How do I disable Internet Explorer password caching?

When you are prompted to type your security credentials into the Enter Network Password dialog and you check Save this password in your password list, you have cached your password.

To disable password caching:

1. Open a CMD.EXE window.

2. Type the following command and press Enter:

REG ADD “HKCUSoftwareMicrosoftWindowsCurrentVersionInternet Settings” /V DisablePasswordCaching /T REG_DWORD /F /D 1

NOTE: REG.EXE is built into Windows XP and Windows Server 2003. It is installed on Windows 2000 from the Support Tools folder on the Windows 2000 CD-ROM.

NOTE: To enable password caching, use:

REG ADD “HKCUSoftwareMicrosoftWindowsCurrentVersionInternet Settings” /V DisablePasswordCaching /T REG_DWORD /F /D 0

Oct 27, 2005 - Exchange, General, Windows 2003    No Comments

My Microsoft Exchange Server database has reached its 16GB limit, and I can’t perform any actions to clear space. What can I do?

Microsoft added functionality in the Exchange 2000 Server post-Service Pack 3 (SP3) rollup to enable an extra 1GB of database growth for a standard edition database. You can use this extra space to perform maintenance in emergency situations when you run out of database space. This capability is standard with Exchange Server 2003. To access this additional storage, perform these steps:

1. Start the registry editor (regedit.exe) on the Exchange server.
2. Move to HKEY_LOCAL_MACHINESYSTEMCurrentControlSetServicesMSExchangeISSAVDALDC01Private-.
3. From the Edit menu select New – DWORD value.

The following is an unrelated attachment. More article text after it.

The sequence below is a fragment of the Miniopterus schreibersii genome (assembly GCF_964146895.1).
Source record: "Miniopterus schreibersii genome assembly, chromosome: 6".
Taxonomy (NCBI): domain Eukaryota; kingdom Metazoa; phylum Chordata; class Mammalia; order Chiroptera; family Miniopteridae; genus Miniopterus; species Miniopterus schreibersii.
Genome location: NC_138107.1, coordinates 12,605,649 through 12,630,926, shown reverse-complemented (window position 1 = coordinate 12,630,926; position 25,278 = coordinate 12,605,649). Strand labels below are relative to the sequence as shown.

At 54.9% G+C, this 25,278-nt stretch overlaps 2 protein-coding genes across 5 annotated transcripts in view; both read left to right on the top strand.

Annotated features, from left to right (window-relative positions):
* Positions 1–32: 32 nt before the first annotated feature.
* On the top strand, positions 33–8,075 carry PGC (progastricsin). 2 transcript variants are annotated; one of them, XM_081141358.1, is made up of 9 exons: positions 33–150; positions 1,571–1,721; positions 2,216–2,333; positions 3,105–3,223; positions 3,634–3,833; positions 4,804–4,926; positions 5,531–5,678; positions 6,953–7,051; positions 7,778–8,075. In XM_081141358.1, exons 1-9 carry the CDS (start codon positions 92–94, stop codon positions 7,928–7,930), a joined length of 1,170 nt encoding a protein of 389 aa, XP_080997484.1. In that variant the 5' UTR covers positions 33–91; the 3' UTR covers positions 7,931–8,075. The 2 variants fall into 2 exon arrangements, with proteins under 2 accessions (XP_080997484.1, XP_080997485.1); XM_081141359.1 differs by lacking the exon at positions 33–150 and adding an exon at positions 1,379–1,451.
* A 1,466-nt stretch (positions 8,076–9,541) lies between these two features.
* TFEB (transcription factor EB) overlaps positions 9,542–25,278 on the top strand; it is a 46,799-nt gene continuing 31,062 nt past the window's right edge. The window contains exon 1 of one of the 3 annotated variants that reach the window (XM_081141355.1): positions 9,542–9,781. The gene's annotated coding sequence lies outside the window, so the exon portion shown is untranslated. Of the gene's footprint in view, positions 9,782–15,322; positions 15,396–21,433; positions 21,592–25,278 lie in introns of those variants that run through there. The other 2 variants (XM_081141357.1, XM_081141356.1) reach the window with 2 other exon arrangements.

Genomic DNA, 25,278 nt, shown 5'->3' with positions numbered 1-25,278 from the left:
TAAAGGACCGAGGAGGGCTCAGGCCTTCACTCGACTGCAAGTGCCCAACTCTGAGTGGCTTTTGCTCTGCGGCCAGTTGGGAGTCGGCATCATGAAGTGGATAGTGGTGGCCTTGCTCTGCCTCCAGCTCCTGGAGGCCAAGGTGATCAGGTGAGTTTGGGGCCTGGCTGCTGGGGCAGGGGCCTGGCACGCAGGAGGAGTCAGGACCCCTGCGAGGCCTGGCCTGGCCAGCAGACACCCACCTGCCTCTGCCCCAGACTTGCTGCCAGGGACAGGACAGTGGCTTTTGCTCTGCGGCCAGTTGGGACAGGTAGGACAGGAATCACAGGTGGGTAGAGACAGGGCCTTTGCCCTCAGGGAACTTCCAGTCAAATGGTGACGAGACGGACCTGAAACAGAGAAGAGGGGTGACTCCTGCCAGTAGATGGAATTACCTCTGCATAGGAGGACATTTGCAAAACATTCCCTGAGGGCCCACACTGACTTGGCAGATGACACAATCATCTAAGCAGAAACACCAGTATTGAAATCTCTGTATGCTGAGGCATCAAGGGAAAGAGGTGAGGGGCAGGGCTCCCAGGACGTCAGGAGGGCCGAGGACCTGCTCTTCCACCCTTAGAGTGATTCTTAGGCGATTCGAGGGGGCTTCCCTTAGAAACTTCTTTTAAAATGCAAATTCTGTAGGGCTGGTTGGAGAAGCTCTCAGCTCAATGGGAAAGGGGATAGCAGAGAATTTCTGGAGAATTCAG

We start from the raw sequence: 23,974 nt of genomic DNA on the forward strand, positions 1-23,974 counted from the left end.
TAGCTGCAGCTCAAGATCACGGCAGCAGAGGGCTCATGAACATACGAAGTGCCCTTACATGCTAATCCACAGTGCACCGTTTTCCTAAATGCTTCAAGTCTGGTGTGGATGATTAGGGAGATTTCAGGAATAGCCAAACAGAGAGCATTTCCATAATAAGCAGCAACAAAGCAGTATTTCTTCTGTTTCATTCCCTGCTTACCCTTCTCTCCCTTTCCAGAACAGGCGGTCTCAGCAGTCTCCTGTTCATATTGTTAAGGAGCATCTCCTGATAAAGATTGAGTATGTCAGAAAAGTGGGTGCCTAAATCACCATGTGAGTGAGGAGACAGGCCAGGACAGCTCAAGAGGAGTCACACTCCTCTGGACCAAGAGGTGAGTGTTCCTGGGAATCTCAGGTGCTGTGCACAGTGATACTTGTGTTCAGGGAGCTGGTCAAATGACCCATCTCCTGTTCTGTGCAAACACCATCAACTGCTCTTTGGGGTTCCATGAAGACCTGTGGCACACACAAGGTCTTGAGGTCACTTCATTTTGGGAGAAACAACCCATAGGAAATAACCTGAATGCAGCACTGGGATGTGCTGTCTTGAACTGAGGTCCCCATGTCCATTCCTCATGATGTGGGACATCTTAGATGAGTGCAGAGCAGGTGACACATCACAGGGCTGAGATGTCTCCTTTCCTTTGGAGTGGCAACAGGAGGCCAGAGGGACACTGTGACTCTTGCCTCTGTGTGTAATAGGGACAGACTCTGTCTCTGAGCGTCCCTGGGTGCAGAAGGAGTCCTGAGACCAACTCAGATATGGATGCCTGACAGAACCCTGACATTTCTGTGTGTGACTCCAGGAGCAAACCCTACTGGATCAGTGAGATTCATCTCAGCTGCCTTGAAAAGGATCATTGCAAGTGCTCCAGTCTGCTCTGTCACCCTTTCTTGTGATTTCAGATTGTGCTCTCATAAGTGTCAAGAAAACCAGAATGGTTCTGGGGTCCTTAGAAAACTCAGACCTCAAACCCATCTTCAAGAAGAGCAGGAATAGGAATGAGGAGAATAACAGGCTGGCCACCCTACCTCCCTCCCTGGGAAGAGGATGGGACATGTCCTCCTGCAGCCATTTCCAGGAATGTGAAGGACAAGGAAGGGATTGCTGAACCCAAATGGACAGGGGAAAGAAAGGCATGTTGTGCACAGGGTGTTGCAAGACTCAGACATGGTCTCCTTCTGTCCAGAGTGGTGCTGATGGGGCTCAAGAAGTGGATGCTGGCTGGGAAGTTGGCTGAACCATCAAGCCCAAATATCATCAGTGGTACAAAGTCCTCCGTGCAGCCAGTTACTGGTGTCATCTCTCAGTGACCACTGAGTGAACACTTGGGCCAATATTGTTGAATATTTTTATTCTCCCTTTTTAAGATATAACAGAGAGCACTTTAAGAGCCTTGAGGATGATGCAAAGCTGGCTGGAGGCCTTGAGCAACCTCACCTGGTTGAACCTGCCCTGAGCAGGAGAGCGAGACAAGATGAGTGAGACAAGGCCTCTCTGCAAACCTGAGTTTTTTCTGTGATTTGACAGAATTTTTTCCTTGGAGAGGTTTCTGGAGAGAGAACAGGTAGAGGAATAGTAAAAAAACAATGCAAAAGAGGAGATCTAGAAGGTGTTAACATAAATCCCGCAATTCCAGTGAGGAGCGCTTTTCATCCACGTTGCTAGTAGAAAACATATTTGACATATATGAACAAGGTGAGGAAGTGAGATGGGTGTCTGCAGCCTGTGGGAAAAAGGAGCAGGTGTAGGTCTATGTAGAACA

4. Enter a name of Temporary DB Size Limit Extension and press enter.
5. Double-click the new value and set it to a value of 1. Click OK.
6. Close the registry editor. You should immediately perform the database maintenance to reduce its size, then delete the temporary size limit extension value.

As the name suggests, this extra space is temporary, and if you use up this 1GB you have no options left (except upgrade to Exchange 2003 SP2 or buy Exchange 2003 Enterprise Edition). You need to dismount and mount the Store for the change to take effect.

How can I determine which groups I’m a member of for my current logon session?

You can use the whoami command with the /groups switch to display all the groups in the currently logged on user token as the following command and output show:

whoami /groups

C:Documents and Settingsali>whoami /groups

[Group 1] = “UKDomain Users”
[Group 2] = “Everyone”
[Group 3] = “MERCURYDebugger Users”
[Group 4] = “BUILTINAdministrators”
[Group 5] = “BUILTINUsers”
[Group 6] = “UKDomain Admins”
[Group 7] = “UKEnterprise Admins”
[Group 8] = “UKSchema Admins”
[Group 9] = “LOCAL”
[Group 10] = “NT AUTHORITYINTERACTIVE”
[Group 11] = “NT AUTHORITYAuthenticated Users”